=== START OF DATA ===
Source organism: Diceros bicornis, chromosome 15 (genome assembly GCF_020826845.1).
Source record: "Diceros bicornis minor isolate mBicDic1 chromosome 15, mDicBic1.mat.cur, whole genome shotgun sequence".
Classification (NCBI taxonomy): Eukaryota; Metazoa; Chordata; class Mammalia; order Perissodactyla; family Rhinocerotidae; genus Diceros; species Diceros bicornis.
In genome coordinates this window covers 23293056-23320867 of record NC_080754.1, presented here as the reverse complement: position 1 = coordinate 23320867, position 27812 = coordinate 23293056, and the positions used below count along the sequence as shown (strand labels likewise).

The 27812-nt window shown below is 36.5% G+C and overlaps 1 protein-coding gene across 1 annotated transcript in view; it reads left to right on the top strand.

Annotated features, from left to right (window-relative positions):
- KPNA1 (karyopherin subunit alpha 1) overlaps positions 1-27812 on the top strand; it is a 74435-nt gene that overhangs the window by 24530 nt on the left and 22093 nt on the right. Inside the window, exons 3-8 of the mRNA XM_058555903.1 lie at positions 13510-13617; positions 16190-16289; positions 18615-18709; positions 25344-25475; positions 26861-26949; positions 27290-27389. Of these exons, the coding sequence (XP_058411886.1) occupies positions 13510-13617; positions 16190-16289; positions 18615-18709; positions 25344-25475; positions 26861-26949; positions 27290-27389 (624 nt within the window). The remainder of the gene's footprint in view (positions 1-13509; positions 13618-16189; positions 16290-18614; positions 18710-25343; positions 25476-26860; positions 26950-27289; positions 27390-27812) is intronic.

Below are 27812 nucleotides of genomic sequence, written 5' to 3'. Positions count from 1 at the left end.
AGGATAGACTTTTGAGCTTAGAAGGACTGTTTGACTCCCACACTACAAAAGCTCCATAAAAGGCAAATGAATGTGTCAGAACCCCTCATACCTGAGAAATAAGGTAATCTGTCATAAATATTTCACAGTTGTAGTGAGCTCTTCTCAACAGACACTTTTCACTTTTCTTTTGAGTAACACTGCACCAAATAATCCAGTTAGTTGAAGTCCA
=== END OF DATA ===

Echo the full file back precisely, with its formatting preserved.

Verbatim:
Source organism: Diceros bicornis, chromosome 15 (genome assembly GCF_020826845.1).
Source record: "Diceros bicornis minor isolate mBicDic1 chromosome 15, mDicBic1.mat.cur, whole genome shotgun sequence".
Classification (NCBI taxonomy): Eukaryota; Metazoa; Chordata; class Mammalia; order Perissodactyla; family Rhinocerotidae; genus Diceros; species Diceros bicornis.
In genome coordinates this window covers 23293056-23320867 of record NC_080754.1, presented here as the reverse complement: position 1 = coordinate 23320867, position 27812 = coordinate 23293056, and the positions used below count along the sequence as shown (strand labels likewise).

The 27812-nt window shown below is 36.5% G+C and overlaps 1 protein-coding gene across 1 annotated transcript in view; it reads left to right on the top strand.

Annotated features, from left to right (window-relative positions):
- KPNA1 (karyopherin subunit alpha 1) overlaps positions 1-27812 on the top strand; it is a 74435-nt gene that overhangs the window by 24530 nt on the left and 22093 nt on the right. Inside the window, exons 3-8 of the mRNA XM_058555903.1 lie at positions 13510-13617; positions 16190-16289; positions 18615-18709; positions 25344-25475; positions 26861-26949; positions 27290-27389. Of these exons, the coding sequence (XP_058411886.1) occupies positions 13510-13617; positions 16190-16289; positions 18615-18709; positions 25344-25475; positions 26861-26949; positions 27290-27389 (624 nt within the window). The remainder of the gene's footprint in view (positions 1-13509; positions 13618-16189; positions 16290-18614; positions 18710-25343; positions 25476-26860; positions 26950-27289; positions 27390-27812) is intronic.

Below are 27812 nucleotides of genomic sequence, written 5' to 3'. Positions count from 1 at the left end.
AGGATAGACTTTTGAGCTTAGAAGGACTGTTTGACTCCCACACTACAAAAGCTCCATAAAAGGCAAATGAATGTGTCAGAACCCCTCATACCTGAGAAATAAGGTAATCTGTCATAAATATTTCACAGTTGTAGTGAGCTCTTCTCAACAGACACTTTTCACTTTTCTTTTGAGTAACACTGCACCAAATAATCCAGTTAGTTGAAGTCCA